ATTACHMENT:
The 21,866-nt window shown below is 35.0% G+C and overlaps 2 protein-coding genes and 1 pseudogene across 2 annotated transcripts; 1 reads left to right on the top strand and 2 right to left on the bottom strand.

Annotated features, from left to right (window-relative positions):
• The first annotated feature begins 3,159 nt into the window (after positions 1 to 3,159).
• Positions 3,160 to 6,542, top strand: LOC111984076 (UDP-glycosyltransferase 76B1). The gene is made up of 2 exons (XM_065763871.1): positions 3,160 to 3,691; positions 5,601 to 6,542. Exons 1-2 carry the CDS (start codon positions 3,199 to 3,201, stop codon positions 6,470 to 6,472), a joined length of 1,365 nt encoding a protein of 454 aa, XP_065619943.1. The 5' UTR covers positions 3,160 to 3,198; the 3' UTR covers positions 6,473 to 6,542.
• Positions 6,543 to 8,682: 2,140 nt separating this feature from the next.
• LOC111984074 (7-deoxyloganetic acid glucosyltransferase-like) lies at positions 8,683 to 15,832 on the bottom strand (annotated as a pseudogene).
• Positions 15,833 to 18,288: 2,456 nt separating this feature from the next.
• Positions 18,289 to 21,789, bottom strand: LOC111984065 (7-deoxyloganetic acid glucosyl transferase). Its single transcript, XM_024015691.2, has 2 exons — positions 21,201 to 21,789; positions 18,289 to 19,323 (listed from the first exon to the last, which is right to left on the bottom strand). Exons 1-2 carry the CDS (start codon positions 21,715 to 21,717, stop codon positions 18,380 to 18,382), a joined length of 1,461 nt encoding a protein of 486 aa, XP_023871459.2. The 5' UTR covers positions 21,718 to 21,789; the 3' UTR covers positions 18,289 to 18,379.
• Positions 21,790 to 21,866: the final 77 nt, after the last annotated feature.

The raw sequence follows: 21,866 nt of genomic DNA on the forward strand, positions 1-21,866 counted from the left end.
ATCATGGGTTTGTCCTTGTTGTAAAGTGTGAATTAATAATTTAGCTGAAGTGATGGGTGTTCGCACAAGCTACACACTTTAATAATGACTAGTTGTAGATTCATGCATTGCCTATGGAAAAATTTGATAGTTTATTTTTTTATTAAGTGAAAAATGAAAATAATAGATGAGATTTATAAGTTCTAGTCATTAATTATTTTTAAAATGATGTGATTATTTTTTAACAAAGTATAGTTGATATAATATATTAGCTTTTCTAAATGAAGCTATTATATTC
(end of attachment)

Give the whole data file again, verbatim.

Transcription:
The 21,866-nt window shown below is 35.0% G+C and overlaps 2 protein-coding genes and 1 pseudogene across 2 annotated transcripts; 1 reads left to right on the top strand and 2 right to left on the bottom strand.

Annotated features, from left to right (window-relative positions):
• The first annotated feature begins 3,159 nt into the window (after positions 1 to 3,159).
• Positions 3,160 to 6,542, top strand: LOC111984076 (UDP-glycosyltransferase 76B1). The gene is made up of 2 exons (XM_065763871.1): positions 3,160 to 3,691; positions 5,601 to 6,542. Exons 1-2 carry the CDS (start codon positions 3,199 to 3,201, stop codon positions 6,470 to 6,472), a joined length of 1,365 nt encoding a protein of 454 aa, XP_065619943.1. The 5' UTR covers positions 3,160 to 3,198; the 3' UTR covers positions 6,473 to 6,542.
• Positions 6,543 to 8,682: 2,140 nt separating this feature from the next.
• LOC111984074 (7-deoxyloganetic acid glucosyltransferase-like) lies at positions 8,683 to 15,832 on the bottom strand (annotated as a pseudogene).
• Positions 15,833 to 18,288: 2,456 nt separating this feature from the next.
• Positions 18,289 to 21,789, bottom strand: LOC111984065 (7-deoxyloganetic acid glucosyl transferase). Its single transcript, XM_024015691.2, has 2 exons — positions 21,201 to 21,789; positions 18,289 to 19,323 (listed from the first exon to the last, which is right to left on the bottom strand). Exons 1-2 carry the CDS (start codon positions 21,715 to 21,717, stop codon positions 18,380 to 18,382), a joined length of 1,461 nt encoding a protein of 486 aa, XP_023871459.2. The 5' UTR covers positions 21,718 to 21,789; the 3' UTR covers positions 18,289 to 18,379.
• Positions 21,790 to 21,866: the final 77 nt, after the last annotated feature.

The raw sequence follows: 21,866 nt of genomic DNA on the forward strand, positions 1-21,866 counted from the left end.
ATCATGGGTTTGTCCTTGTTGTAAAGTGTGAATTAATAATTTAGCTGAAGTGATGGGTGTTCGCACAAGCTACACACTTTAATAATGACTAGTTGTAGATTCATGCATTGCCTATGGAAAAATTTGATAGTTTATTTTTTTATTAAGTGAAAAATGAAAATAATAGATGAGATTTATAAGTTCTAGTCATTAATTATTTTTAAAATGATGTGATTATTTTTTAACAAAGTATAGTTGATATAATATATTAGCTTTTCTAAATGAAGCTATTATATTC